UPDATE: Wherehouse Seeks Chapter 11 Protection21 Jan, 2003 By: Kurt Indvik
Wherehouse Entertainment has entered into voluntary Chapter 11 bankruptcy reorganization to “facilitate capital restructuring and streamline operations” of the struggling Torrance, Calif.-based retailer.
Executives say the move is part of the company's ongoing review of all its operations that recently saw the closure of 30 stores. The company said it expects to close an additional 120 unprofitable or underperforming stores within the next few months. That would leave the chain with 250 stores that will “form a solid basis for a return to profitability,” said the statement announcing the Chapter 11 filing.
“After careful evaluation of various restructuring and recapitilization alternatives, we concluded that a voluntary reorganization under Chapter 11 presents the most effective means to restructure the company's operations, strengthen its capital structure and position Wherehouse to compete effectively in the new music industry,” said Wherehouse president and CEO Jerry Comstock.
Increased illegal downloading of music and continued pressure from major discount retailers to sell products below cost has resulted in significant sales declines for Wherehouse.
The announcement supports concerns a Morgan Stanley analyst raised in the wake of Best Buy's announcement that it was closing 120 of its Musicland units -- 90 Sam Goody stores and 20 Suncoast Video outlets.
That announcement “serves to highlight our concern with music and video retailer credit, including Trans World Entertainment (TWMC), which is a very large mall tenant," Morgan Stanley analyst Matt Ostrower told Dow Jones, adding TransWorld is on the firm's "Watch-list" of retailers that face a potential credit risk. Trans World operates stores under the For Your Entertainment, Coconuts and Strawberries shingles.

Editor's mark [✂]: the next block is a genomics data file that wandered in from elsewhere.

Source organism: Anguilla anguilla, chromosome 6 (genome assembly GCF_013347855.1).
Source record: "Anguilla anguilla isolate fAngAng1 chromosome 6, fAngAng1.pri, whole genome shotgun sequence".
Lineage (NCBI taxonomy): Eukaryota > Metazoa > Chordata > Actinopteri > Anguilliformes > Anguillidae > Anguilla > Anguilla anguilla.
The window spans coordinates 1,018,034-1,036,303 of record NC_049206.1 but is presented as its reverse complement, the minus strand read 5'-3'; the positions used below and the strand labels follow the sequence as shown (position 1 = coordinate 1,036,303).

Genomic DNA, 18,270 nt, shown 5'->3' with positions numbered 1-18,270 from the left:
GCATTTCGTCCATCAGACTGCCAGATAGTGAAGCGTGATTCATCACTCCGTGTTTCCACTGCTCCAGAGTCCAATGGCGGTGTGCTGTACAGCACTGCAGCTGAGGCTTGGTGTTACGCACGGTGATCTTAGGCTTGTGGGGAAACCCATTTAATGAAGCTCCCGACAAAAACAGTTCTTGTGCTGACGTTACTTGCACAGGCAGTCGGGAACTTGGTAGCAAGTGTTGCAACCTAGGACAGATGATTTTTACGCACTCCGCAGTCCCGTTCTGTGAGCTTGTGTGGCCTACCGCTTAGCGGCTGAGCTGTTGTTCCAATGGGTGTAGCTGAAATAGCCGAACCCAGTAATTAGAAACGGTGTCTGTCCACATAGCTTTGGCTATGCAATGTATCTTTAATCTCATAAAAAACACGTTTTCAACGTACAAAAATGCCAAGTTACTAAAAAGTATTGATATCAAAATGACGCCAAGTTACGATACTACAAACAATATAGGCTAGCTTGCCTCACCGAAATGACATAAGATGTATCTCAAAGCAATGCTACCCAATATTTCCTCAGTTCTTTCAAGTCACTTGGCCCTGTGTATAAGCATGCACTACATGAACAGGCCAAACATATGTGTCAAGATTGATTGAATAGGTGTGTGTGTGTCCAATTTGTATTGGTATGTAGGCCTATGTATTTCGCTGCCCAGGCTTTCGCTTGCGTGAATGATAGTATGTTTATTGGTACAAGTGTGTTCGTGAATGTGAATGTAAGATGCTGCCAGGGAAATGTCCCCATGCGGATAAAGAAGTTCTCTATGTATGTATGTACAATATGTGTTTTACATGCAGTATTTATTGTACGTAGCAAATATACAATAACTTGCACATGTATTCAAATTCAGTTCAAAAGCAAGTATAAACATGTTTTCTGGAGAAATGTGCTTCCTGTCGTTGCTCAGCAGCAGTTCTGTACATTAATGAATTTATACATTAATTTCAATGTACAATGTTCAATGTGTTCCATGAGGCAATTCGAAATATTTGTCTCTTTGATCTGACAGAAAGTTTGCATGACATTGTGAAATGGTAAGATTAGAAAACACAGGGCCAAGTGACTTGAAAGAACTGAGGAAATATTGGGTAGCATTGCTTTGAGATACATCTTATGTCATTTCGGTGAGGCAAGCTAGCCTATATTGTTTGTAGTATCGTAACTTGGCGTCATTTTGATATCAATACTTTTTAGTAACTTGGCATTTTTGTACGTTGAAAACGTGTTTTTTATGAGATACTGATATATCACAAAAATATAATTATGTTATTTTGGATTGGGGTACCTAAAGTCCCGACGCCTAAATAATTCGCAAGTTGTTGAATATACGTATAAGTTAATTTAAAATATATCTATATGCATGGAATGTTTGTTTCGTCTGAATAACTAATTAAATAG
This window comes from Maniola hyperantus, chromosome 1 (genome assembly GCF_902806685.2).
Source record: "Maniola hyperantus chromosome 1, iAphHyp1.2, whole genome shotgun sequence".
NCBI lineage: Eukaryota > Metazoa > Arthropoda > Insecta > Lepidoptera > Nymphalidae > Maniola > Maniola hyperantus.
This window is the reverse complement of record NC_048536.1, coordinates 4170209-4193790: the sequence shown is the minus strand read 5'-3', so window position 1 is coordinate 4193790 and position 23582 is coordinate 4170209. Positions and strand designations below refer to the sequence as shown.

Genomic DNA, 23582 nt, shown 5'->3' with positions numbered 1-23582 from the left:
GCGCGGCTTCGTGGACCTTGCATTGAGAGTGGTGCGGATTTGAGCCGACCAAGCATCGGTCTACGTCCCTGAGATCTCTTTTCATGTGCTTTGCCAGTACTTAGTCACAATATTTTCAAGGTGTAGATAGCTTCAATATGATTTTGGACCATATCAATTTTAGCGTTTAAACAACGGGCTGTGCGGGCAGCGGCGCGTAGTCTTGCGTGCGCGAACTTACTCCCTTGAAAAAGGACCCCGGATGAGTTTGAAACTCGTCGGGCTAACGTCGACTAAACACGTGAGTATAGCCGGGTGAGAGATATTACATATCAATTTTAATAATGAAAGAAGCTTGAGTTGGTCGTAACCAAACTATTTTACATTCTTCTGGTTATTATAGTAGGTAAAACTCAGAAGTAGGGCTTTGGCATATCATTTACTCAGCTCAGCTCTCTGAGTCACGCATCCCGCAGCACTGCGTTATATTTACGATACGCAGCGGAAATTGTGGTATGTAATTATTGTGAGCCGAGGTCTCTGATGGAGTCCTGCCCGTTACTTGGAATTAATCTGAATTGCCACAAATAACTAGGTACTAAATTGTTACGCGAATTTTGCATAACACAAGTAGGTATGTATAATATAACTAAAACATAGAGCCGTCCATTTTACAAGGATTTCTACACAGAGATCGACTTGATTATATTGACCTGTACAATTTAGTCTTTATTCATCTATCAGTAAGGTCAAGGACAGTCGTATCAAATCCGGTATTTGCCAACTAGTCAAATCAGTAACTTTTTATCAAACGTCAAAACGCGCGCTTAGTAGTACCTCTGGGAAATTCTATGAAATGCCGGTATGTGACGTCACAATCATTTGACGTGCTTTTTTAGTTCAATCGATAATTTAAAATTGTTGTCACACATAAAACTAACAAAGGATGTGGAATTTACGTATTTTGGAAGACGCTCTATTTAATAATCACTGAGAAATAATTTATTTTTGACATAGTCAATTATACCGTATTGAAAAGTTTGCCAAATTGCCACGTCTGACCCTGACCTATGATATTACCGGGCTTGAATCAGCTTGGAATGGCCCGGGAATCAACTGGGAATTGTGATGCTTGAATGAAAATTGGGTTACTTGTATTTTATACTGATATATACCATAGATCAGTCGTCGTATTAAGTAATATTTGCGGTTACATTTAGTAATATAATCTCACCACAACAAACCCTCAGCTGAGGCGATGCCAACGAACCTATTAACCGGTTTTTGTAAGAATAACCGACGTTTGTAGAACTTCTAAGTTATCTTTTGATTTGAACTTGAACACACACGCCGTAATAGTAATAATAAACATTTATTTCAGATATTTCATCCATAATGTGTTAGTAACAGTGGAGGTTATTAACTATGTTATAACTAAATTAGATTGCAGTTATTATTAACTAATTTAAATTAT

Ostrower faulted not only the transition to home-burned music CDs, but Wal-Mart's muscling into the DVD sellthrough arena and cannibalizing mall-based retailers.
Other large mall-based music retailers include Record Town, Tower Records and Virgin Entertainment.
During its reorganization, Wherehouse vendors will be paid for post-petition purchases of goods and services per the company's normal payables procedures, and the company has asked the court for permission to continue customer policies regarding merchandise returns and to honor outstanding gift cards.
Management plans to use the restructuring initiatives to reinvest capital in its stores to create “a more interactive environment” for its customers, including increasing listening availability and installation of interactive kiosks. Comstock said neither customers nor employees at the remaining stores would notice any difference in operations as a result of the filing.
Wherehouse reported assets of $228 million against debts of $222.5 million in the voluntary filing.
20th Century Fox Home Entertainment headed the list of the largest unsecured creditors, owed $2.6 million. Koch International, also a video product supplier based in Port Washington, N.Y., followed in the No. 2 spot with $1.2 million in trade debt.
The retailer also reported owing $778,643 to Columbia TriStar Home Entertainment and $498,334 to MGM Home Entertainment. Sensormatic Electronics Corp., which provides theft control services, is due $226,221, according to the filing. In addition, the privately held company listed debt consisting of more than 11 million shares of common stock as of mid-September.
The retailer also petitioned the court to take steps that would keep the 400-store chain in business during the reorganization process, including authorizing the payment of employee wages and prohibiting utilities from discontinuing service.
Wherehouse operates 370 stores in 23 states under the names Wherehouse Music, Tu M·sica and XChange.
Holly J. Wagner and Joan Villa also contributed to this report.